Galvalume Metal Roofing: Applications, Pros, and Cons

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Galvalume is one term that tends to confuse many who aren’t well-versed in roofing terminologies. It is a type of metal that is in high demand because of its functionality and several benefits. However, as we said earlier, people sometimes confuse Galvalume metal with galvanized steel. 

Before you choose a metal roof for your building, it is essential to know what makes each metal stand out—in this case, Galvalume—and its drawbacks. Knowing their properties and differences will help determine which suits your project better. 

In this article, we’ll clear any confusion you may have by describing Galvalume and discussing its applications, limitations, and benefits. 

What Is Galvalume Metal? 

Galvalume is a kind of steel metal, and its invention came about in the 1970s. It comprises steel, zinc, and aluminum, three of the most relevant metals in the roofing industry. Manufacturers produce it at a high temperature of 600°C by hot-dipping a carbon steel base sheet continuously with zinc and aluminum alloy until it is 55% aluminum, 43.4% zinc, 1.6% silicone, and some trace elements. The combination of aluminum’s increased durability and protection and zinc’s electrochemical protection, among other outstanding properties, makes this metal type a popular choice.

Applications of Galvalume Metal

Generally, you can use Galvalume for roofs, trims, walls, and other applications. However, one of its most prevalent applications is outdoor metal paneling and roofing due to its high corrosion resistance. It is commonly used in the following:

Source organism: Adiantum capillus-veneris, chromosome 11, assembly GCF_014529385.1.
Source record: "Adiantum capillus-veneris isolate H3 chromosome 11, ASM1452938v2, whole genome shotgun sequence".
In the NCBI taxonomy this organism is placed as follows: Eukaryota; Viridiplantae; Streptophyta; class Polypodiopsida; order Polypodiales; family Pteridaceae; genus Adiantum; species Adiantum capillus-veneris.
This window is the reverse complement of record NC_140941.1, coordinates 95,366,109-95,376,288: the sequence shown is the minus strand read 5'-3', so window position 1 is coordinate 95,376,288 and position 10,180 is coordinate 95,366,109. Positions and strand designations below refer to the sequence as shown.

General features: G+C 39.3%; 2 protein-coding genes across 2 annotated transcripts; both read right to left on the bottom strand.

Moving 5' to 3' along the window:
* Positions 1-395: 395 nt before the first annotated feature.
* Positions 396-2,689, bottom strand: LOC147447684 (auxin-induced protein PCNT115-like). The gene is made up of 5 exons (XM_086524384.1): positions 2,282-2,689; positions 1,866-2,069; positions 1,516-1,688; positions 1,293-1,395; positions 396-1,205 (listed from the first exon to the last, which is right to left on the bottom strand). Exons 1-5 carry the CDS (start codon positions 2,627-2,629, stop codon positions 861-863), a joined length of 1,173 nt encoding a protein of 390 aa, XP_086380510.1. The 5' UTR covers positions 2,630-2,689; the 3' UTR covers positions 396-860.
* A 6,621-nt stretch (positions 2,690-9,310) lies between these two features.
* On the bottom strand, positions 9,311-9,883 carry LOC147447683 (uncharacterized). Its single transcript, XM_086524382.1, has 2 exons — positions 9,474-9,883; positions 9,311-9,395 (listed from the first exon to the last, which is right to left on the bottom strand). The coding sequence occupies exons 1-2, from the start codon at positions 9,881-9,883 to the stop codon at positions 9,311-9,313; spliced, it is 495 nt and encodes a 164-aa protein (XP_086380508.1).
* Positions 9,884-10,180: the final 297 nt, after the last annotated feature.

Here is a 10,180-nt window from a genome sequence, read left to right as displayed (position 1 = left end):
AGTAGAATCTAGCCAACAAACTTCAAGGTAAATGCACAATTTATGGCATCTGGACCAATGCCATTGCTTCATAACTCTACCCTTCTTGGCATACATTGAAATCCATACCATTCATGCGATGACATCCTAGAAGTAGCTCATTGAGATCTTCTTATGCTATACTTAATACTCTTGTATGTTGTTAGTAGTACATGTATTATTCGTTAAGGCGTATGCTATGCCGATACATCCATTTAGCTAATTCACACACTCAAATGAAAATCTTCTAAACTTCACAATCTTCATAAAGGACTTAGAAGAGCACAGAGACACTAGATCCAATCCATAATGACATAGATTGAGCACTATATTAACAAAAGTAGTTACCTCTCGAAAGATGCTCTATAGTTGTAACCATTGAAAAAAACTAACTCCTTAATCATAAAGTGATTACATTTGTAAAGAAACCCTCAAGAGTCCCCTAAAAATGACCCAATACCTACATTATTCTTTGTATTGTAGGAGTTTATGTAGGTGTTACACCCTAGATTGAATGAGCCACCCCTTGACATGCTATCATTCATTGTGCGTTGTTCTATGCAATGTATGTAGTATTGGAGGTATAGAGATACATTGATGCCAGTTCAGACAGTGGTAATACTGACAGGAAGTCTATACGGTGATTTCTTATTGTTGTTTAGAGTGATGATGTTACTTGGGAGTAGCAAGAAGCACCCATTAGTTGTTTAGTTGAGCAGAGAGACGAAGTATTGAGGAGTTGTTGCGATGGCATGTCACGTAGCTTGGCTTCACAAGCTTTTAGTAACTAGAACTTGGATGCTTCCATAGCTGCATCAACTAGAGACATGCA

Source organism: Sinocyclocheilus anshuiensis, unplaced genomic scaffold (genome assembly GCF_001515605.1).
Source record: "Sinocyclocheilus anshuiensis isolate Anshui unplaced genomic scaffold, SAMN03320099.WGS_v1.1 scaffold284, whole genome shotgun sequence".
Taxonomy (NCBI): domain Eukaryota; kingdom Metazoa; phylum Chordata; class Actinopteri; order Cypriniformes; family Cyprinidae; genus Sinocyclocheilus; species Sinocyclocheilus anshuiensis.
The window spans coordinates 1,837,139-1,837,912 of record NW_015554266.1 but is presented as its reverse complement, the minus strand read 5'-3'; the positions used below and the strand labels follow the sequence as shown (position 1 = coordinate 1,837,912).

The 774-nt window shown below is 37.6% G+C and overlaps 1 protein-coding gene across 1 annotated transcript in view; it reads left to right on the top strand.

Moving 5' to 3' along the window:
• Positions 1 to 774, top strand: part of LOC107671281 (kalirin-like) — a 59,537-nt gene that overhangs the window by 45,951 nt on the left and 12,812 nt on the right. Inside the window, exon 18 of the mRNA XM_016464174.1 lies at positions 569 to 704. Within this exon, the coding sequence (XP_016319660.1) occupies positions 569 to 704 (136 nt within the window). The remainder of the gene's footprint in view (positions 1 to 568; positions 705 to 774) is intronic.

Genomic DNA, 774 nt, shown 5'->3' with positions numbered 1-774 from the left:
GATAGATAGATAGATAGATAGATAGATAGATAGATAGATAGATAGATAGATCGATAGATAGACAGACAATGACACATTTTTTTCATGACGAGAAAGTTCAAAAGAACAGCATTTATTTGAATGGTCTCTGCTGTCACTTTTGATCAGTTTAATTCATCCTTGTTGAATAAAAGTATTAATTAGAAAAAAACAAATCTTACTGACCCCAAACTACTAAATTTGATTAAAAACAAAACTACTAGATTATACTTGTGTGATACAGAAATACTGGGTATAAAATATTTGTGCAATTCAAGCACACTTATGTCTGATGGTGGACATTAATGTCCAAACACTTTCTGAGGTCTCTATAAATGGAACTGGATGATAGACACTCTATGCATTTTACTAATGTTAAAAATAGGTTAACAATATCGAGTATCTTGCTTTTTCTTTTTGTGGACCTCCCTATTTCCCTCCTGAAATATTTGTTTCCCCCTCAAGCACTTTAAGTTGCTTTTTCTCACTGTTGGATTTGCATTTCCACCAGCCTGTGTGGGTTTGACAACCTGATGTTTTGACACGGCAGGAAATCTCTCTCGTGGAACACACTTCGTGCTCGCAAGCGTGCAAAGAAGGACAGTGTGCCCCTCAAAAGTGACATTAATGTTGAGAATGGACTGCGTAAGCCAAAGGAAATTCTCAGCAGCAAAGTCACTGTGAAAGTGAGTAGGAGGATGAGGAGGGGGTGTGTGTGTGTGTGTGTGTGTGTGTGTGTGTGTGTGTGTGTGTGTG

• Home appliances: Galvalume is used in home appliances such as air conditioners, solar water heaters, and refrigerator back panels. 
  • Automobile industry: In the automobile industry, manufacturers employ Galvalume metal to make exhaust pipes, fuel tanks, mufflers, car body panels, and other parts.
  • Construction industry: This steel type is used for roofing panels, fence panels, door panels, partition walls, garage doors, and chimneys.
  • Industrial uses: Some industrial uses include electric control cabinets, vending machines, and industrial freezers.

As much as this metal type is in high demand, there are some cases where it is not suitable for use because the coating may disintegrate early and cause a failure in the system. Some of such cases include:

  • Coastal environments: Galvalume’s coating can’t withstand coastal conditions. When sodium chloride (salt) comes into contact with Galvalume in large amounts, it destroys its coating and disintegrates the wall or roof system. This will, in turn, shorten its lifespan. That is why experts recommend that individuals with properties in proximity to the coast use an engineered aluminum roof system. Aluminum is a better metal option for coastal areas because it can withstand saltwater for a much longer period without corroding.